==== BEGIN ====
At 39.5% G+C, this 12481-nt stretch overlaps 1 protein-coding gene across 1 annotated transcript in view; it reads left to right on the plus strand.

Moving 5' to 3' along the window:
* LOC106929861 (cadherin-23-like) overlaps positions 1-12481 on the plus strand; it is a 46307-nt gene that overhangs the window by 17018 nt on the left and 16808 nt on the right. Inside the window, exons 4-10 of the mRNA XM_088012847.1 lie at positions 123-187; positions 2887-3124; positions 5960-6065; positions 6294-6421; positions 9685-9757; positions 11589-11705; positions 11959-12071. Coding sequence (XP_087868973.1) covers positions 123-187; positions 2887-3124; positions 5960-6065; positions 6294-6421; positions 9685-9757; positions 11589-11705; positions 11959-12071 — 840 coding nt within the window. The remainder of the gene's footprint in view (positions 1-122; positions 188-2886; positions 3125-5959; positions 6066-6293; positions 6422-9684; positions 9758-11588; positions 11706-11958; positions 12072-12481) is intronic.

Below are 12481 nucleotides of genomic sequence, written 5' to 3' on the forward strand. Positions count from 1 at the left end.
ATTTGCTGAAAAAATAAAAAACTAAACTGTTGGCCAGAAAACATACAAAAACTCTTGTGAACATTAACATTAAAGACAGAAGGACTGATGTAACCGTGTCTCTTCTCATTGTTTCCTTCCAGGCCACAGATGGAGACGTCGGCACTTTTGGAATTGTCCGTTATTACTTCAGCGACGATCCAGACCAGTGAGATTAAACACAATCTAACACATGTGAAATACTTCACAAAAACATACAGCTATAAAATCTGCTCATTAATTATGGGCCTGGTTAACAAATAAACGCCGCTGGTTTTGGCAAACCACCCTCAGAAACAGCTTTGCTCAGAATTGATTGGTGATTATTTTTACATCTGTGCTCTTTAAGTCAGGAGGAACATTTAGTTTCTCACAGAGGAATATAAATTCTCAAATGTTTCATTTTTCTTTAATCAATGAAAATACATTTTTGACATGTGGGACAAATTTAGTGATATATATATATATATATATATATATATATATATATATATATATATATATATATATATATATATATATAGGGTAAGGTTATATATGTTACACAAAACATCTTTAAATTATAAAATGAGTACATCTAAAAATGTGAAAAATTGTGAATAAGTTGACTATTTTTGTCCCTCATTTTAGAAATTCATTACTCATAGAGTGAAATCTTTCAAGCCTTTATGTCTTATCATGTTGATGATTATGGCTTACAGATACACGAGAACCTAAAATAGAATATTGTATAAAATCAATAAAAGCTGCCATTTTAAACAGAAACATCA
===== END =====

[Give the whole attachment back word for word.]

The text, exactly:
At 39.5% G+C, this 12481-nt stretch overlaps 1 protein-coding gene across 1 annotated transcript in view; it reads left to right on the plus strand.

Moving 5' to 3' along the window:
* LOC106929861 (cadherin-23-like) overlaps positions 1-12481 on the plus strand; it is a 46307-nt gene that overhangs the window by 17018 nt on the left and 16808 nt on the right. Inside the window, exons 4-10 of the mRNA XM_088012847.1 lie at positions 123-187; positions 2887-3124; positions 5960-6065; positions 6294-6421; positions 9685-9757; positions 11589-11705; positions 11959-12071. Coding sequence (XP_087868973.1) covers positions 123-187; positions 2887-3124; positions 5960-6065; positions 6294-6421; positions 9685-9757; positions 11589-11705; positions 11959-12071 — 840 coding nt within the window. The remainder of the gene's footprint in view (positions 1-122; positions 188-2886; positions 3125-5959; positions 6066-6293; positions 6422-9684; positions 9758-11588; positions 11706-11958; positions 12072-12481) is intronic.

Below are 12481 nucleotides of genomic sequence, written 5' to 3' on the forward strand. Positions count from 1 at the left end.
ATTTGCTGAAAAAATAAAAAACTAAACTGTTGGCCAGAAAACATACAAAAACTCTTGTGAACATTAACATTAAAGACAGAAGGACTGATGTAACCGTGTCTCTTCTCATTGTTTCCTTCCAGGCCACAGATGGAGACGTCGGCACTTTTGGAATTGTCCGTTATTACTTCAGCGACGATCCAGACCAGTGAGATTAAACACAATCTAACACATGTGAAATACTTCACAAAAACATACAGCTATAAAATCTGCTCATTAATTATGGGCCTGGTTAACAAATAAACGCCGCTGGTTTTGGCAAACCACCCTCAGAAACAGCTTTGCTCAGAATTGATTGGTGATTATTTTTACATCTGTGCTCTTTAAGTCAGGAGGAACATTTAGTTTCTCACAGAGGAATATAAATTCTCAAATGTTTCATTTTTCTTTAATCAATGAAAATACATTTTTGACATGTGGGACAAATTTAGTGATATATATATATATATATATATATATATATATATATATATATATATATATATATATATATATATATATAGGGTAAGGTTATATATGTTACACAAAACATCTTTAAATTATAAAATGAGTACATCTAAAAATGTGAAAAATTGTGAATAAGTTGACTATTTTTGTCCCTCATTTTAGAAATTCATTACTCATAGAGTGAAATCTTTCAAGCCTTTATGTCTTATCATGTTGATGATTATGGCTTACAGATACACGAGAACCTAAAATAGAATATTGTATAAAATCAATAAAAGCTGCCATTTTAAACAGAAACATCA